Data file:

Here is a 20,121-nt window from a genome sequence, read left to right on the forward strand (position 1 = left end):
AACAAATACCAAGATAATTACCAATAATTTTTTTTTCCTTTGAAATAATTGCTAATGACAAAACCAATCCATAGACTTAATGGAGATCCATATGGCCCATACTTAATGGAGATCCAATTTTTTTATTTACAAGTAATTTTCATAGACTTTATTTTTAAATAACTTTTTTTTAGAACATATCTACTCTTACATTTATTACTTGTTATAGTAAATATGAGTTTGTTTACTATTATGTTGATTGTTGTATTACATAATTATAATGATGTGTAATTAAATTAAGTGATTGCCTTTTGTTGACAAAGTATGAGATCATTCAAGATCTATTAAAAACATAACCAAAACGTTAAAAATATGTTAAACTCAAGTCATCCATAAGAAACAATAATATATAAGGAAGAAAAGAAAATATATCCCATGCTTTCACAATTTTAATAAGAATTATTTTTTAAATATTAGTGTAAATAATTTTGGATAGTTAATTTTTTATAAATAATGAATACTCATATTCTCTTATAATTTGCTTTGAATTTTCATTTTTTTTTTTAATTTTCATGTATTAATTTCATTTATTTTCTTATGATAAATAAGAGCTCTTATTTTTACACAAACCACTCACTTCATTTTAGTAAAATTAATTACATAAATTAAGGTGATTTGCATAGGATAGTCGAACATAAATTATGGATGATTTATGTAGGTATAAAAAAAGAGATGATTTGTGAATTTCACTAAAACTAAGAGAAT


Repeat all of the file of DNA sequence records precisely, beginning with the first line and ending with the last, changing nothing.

Here is a 20,121-nt window from a genome sequence, read left to right on the forward strand (position 1 = left end):
AACAAATACCAAGATAATTACCAATAATTTTTTTTTCCTTTGAAATAATTGCTAATGACAAAACCAATCCATAGACTTAATGGAGATCCATATGGCCCATACTTAATGGAGATCCAATTTTTTTATTTACAAGTAATTTTCATAGACTTTATTTTTAAATAACTTTTTTTTAGAACATATCTACTCTTACATTTATTACTTGTTATAGTAAATATGAGTTTGTTTACTATTATGTTGATTGTTGTATTACATAATTATAATGATGTGTAATTAAATTAAGTGATTGCCTTTTGTTGACAAAGTATGAGATCATTCAAGATCTATTAAAAACATAACCAAAACGTTAAAAATATGTTAAACTCAAGTCATCCATAAGAAACAATAATATATAAGGAAGAAAAGAAAATATATCCCATGCTTTCACAATTTTAATAAGAATTATTTTTTAAATATTAGTGTAAATAATTTTGGATAGTTAATTTTTTATAAATAATGAATACTCATATTCTCTTATAATTTGCTTTGAATTTTCATTTTTTTTTTTAATTTTCATGTATTAATTTCATTTATTTTCTTATGATAAATAAGAGCTCTTATTTTTACACAAACCACTCACTTCATTTTAGTAAAATTAATTACATAAATTAAGGTGATTTGCATAGGATAGTCGAACATAAATTATGGATGATTTATGTAGGTATAAAAAAAGAGATGATTTGTGAATTTCACTAAAACTAAGAGAAT